In fact, one of the main drivers of the web 3.0 movement is a sense that a small number of tech platforms have too much power on today’s Internet. The contention is that the current web 2.0 model reinforces this position of dominance by funnelling more and more data through their servers, enabling them to stay ahead of competitors. For web 3.0 proponents, the remedy is to redistribute these data flows across many thousands of different computers owned by different entities.  This is typically accomplished using what is known as decentralised apps (dapps) running on a distributed ledger (often referred to as a blockchain), in which many different computers store the code and then record each related interaction/transaction.

The spatial web and web 3.0 – two sides of the same coin?


Source: Deloitte

For many commentators, distributed ledgers are at the heart of web 3.0 because they enable the categorisation and storage of data without the need for any central points of control. In an article it published online, Nokia predicted new application providers will displace today’s tech giants with a highly distributed infrastructure in which users own and control their own data. “Where the platform economy gave birth to companies like Uber, Airbnb, Upwork, and Alibaba, web 3.0 technology is driving a new era in social organization,” Nokia argues. “Leveraging the convergence of AI, 5G telecommunications, and blockchain, the future of work in the post-COVID era is set to look very different from what we’re used to. As web 3.0 introduces a new information and communications infrastructure, it will drive new forms of distributed social organisation…Change at this scale could prove extremely challenging to established organisations, but many will adapt and prosper.”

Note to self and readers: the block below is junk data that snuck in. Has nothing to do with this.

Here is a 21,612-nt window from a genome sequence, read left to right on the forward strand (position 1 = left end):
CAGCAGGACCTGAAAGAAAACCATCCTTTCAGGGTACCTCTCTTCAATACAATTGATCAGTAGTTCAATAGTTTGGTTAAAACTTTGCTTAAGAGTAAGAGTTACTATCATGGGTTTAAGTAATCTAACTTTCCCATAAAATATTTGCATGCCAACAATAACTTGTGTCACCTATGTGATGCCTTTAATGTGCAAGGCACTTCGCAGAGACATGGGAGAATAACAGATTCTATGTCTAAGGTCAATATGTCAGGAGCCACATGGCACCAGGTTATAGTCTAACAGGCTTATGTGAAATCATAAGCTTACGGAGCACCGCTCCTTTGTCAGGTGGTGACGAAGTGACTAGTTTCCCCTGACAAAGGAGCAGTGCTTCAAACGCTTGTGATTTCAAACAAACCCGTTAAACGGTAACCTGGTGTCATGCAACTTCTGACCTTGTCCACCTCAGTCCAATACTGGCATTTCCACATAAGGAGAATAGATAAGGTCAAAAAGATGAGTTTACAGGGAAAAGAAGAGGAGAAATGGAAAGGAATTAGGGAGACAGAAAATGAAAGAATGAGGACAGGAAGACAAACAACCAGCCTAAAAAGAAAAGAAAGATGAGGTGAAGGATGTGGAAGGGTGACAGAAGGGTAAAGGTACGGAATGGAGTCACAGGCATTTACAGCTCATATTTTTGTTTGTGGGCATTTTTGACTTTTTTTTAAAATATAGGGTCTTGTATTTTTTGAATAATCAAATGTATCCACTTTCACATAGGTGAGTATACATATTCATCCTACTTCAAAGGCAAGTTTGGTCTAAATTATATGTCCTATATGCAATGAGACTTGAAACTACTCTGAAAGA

Nokia appears to have published that article in March 2021, but the changes it predicted are likely to happen gradually over an extended period. Distributed ledgers or blockchains are far from mature and many of their flaws are still being addressed. But there is a growing consensus that they will play a significant role in the future of the Internet.

Nokia itself is hoping that the web 3.0 movement will lead to rising demand for programmable networks that developers can harness to support decentralised services and apps. In June 2022, the company published a podcast in which Jitin Bhandari, CTO of Cloud and Network Services at Nokia, discusses the concept of “network as code” by which he means the creation of a persona of the network that can be programmed by ecosystem developers and technology application partners “in domains of enterprise, in domains of web 2.0 and web 3.0 technologies, in domains of industry 4.0 applications, in scenarios of operational technology (OT) applications.”  Nokia envisions that 5G networks will be able to participate in what it calls distributed service chains – the interlinking of multiple service providers to create new value.

Although blockchains are widely associated with Bitcoin, they can enable much more than crypto-currencies. As a distributed computer, a blockchain can be used for multiple purposes – it can store the number of tokens in a wallet, the terms of a self-executing contract, or the code for a decentralised app.

As early as 2014, Gavin Wood, the founder of the popular Ethereum blockchain, laid out a vision that web 3.0 will enable users to exchange money and information on the web without employing a middleman, such as a bank or a tech company. As a result, people would have more control over their data and be able to sell it if they choose.

Today, Ethereum is one of the most widely used (and trusted) blockchains. It bills itself as a permissionless blockchain, which means no one controls access to the service – there are no gatekeepers.

Still, as the Ethereum web site acknowledges, there are several disadvantages to web 3.0 decentralisation, as well as advantages. The graphic below which draws on Ethereum’s views and STL analysis, summarises these pros and cons.